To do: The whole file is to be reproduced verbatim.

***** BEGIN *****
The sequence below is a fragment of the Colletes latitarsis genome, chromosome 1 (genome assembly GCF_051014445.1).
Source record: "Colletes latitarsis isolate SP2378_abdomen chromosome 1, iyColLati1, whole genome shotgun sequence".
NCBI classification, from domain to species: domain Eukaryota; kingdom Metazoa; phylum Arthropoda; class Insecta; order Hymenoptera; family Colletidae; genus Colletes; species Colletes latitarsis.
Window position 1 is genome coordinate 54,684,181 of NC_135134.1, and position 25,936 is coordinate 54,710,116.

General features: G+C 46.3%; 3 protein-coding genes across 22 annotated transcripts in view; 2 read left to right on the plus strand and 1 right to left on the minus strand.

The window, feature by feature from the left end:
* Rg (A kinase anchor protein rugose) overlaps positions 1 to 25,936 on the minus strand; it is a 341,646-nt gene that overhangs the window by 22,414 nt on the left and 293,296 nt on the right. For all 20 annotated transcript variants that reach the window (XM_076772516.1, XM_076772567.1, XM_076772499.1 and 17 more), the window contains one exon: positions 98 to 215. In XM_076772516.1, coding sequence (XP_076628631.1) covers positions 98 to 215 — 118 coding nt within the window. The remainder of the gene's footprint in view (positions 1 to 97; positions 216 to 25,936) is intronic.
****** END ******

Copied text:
The sequence below is a fragment of the Colletes latitarsis genome, chromosome 1 (genome assembly GCF_051014445.1).
Source record: "Colletes latitarsis isolate SP2378_abdomen chromosome 1, iyColLati1, whole genome shotgun sequence".
NCBI classification, from domain to species: domain Eukaryota; kingdom Metazoa; phylum Arthropoda; class Insecta; order Hymenoptera; family Colletidae; genus Colletes; species Colletes latitarsis.
Window position 1 is genome coordinate 54,684,181 of NC_135134.1, and position 25,936 is coordinate 54,710,116.

General features: G+C 46.3%; 3 protein-coding genes across 22 annotated transcripts in view; 2 read left to right on the plus strand and 1 right to left on the minus strand.

The window, feature by feature from the left end:
* Rg (A kinase anchor protein rugose) overlaps positions 1 to 25,936 on the minus strand; it is a 341,646-nt gene that overhangs the window by 22,414 nt on the left and 293,296 nt on the right. For all 20 annotated transcript variants that reach the window (XM_076772516.1, XM_076772567.1, XM_076772499.1 and 17 more), the window contains one exon: positions 98 to 215. In XM_076772516.1, coding sequence (XP_076628631.1) covers positions 98 to 215 — 118 coding nt within the window. The remainder of the gene's footprint in view (positions 1 to 97; positions 216 to 25,936) is intronic.